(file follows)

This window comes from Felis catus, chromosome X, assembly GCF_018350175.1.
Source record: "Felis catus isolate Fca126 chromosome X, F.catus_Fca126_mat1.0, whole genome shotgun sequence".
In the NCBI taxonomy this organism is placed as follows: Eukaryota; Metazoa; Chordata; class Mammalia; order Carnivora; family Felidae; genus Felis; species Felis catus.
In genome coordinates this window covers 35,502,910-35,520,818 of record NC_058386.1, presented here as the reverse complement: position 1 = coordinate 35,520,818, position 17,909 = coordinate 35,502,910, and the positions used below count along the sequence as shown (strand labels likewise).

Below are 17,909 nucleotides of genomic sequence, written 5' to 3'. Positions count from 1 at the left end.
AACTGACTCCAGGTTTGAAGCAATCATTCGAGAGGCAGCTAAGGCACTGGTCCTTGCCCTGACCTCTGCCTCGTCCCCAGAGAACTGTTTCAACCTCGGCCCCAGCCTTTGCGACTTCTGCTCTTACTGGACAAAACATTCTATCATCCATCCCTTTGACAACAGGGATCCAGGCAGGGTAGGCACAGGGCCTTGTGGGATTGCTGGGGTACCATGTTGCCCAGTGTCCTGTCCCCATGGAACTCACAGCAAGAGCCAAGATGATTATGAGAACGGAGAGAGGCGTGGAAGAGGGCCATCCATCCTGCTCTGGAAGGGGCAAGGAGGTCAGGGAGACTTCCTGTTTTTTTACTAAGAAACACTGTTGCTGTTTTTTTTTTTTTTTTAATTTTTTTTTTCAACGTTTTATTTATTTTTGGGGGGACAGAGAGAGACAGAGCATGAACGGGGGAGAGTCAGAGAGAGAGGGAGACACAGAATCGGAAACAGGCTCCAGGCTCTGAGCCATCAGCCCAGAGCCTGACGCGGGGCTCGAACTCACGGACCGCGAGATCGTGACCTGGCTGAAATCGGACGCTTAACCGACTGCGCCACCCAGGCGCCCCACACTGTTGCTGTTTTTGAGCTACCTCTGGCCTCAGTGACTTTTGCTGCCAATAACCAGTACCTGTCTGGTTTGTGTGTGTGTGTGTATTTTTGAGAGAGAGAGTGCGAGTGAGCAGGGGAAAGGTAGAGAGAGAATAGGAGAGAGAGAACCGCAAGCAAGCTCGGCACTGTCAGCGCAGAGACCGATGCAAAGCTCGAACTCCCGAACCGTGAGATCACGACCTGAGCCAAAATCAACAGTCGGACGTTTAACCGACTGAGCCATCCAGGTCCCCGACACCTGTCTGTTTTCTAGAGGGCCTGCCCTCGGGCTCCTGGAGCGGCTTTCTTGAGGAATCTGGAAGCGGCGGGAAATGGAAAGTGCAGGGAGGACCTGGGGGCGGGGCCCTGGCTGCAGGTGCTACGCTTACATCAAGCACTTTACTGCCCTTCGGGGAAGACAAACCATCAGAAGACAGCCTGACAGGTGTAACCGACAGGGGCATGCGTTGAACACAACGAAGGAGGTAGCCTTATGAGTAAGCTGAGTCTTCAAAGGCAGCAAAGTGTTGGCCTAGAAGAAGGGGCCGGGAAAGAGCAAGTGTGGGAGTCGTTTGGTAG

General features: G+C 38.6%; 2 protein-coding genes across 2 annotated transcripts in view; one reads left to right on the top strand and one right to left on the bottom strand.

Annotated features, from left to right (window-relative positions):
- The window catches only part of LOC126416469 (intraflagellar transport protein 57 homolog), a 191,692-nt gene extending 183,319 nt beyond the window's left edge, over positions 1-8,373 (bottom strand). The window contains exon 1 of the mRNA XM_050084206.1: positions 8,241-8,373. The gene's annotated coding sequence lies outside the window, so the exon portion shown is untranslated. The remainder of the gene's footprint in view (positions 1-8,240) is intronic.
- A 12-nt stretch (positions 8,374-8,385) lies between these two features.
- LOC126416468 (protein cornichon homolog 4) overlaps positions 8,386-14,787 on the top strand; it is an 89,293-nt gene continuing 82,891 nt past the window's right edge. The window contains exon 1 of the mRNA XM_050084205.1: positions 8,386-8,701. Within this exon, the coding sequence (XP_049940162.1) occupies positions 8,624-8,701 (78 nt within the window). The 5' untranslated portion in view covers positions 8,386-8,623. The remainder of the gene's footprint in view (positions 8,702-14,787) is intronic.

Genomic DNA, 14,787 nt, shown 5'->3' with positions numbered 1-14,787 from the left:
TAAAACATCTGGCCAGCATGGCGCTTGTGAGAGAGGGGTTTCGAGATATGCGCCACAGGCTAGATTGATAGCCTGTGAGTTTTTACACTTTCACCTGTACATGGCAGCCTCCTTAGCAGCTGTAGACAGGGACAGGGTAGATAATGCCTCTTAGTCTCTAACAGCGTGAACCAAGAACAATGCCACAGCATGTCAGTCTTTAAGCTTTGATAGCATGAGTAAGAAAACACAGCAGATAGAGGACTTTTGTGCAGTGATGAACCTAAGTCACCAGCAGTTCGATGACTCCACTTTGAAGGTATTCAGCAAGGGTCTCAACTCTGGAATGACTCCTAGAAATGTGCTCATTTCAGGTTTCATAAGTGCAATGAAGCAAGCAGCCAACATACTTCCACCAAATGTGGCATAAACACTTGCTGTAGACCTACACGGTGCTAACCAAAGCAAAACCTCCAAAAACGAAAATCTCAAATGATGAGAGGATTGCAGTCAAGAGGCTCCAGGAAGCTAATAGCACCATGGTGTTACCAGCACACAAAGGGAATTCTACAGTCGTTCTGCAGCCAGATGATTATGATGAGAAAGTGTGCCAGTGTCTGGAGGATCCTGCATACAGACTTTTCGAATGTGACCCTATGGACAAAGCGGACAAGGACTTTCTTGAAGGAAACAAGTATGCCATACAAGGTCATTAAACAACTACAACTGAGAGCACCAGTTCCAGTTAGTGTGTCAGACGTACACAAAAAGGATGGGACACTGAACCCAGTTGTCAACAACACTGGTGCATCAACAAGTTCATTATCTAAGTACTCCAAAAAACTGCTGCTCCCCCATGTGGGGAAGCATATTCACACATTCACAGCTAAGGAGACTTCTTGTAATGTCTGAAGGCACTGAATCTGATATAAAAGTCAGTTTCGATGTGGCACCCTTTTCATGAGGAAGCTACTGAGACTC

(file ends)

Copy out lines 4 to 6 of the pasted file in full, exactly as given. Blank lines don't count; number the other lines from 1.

In genome coordinates this window covers 35,502,910-35,520,818 of record NC_058386.1, presented here as the reverse complement: position 1 = coordinate 35,520,818, position 17,909 = coordinate 35,502,910, and the positions used below count along the sequence as shown (strand labels likewise).

Below are 17,909 nucleotides of genomic sequence, written 5' to 3'. Positions count from 1 at the left end.
AACTGACTCCAGGTTTGAAGCAATCATTCGAGAGGCAGCTAAGGCACTGGTCCTTGCCCTGACCTCTGCCTCGTCCCCAGAGAACTGTTTCAACCTCGGCCCCAGCCTTTGCGACTTCTGCTCTTACTGGACAAAACATTCTATCATCCATCCCTTTGACAACAGGGATCCAGGCAGGGTAGGCACAGGGCCTTGTGGGATTGCTGGGGTACCATGTTGCCCAGTGTCCTGTCCCCATGGAACTCACAGCAAGAGCCAAGATGATTATGAGAACGGAGAGAGGCGTGGAAGAGGGCCATCCATCCTGCTCTGGAAGGGGCAAGGAGGTCAGGGAGACTTCCTGTTTTTTTACTAAGAAACACTGTTGCTGTTTTTTTTTTTTTTTTAATTTTTTTTTTCAACGTTTTATTTATTTTTGGGGGGACAGAGAGAGACAGAGCATGAACGGGGGAGAGTCAGAGAGAGAGGGAGACACAGAATCGGAAACAGGCTCCAGGCTCTGAGCCATCAGCCCAGAGCCTGACGCGGGGCTCGAACTCACGGACCGCGAGATCGTGACCTGGCTGAAATCGGACGCTTAACCGACTGCGCCACCCAGGCGCCCCACACTGTTGCTGTTTTTGAGCTACCTCTGGCCTCAGTGACTTTTGCTGCCAATAACCAGTACCTGTCTGGTTTGTGTGTGTGTGTGTATTTTTGAGAGAGAGAGTGCGAGTGAGCAGGGGAAAGGTAGAGAGAGAATAGGAGAGAGAGAACCGCAAGCAAGCTCGGCACTGTCAGCGCAGAGACCGATGCAAAGCTCGAACTCCCGAACCGTGAGATCACGACCTGAGCCAAAATCAACAGTCGGACGTTTAACCGACTGAGCCATCCAGGTCCCCGACACCTGTCTGTTTTCTAGAGGGCCTGCCCTCGGGCTCCTGGAGCGGCTTTCTTGAGGAATCTGGAAGCGGCGGGAAATGGAAAGTGCAGGGAGGACCTGGGGGCGGGGCCCTGGCTGCAGGTGCTACGCTTACATCAAGCACTTTACTGCCCTTCGGGGAAGACAAACCATCAGAAGACAGCCTGACAGGTGTAACCGACAGGGGCATGCGTTGAACACAACGAAGGAGGTAGCCTTATGAGTAAGCTGAGTCTTCAAAGGCAGCAAAGTGTTGGCCTAGAAGAAGGGGCCGGGAAAGAGCAAGTGTGGGAGTCGTTTGGTAG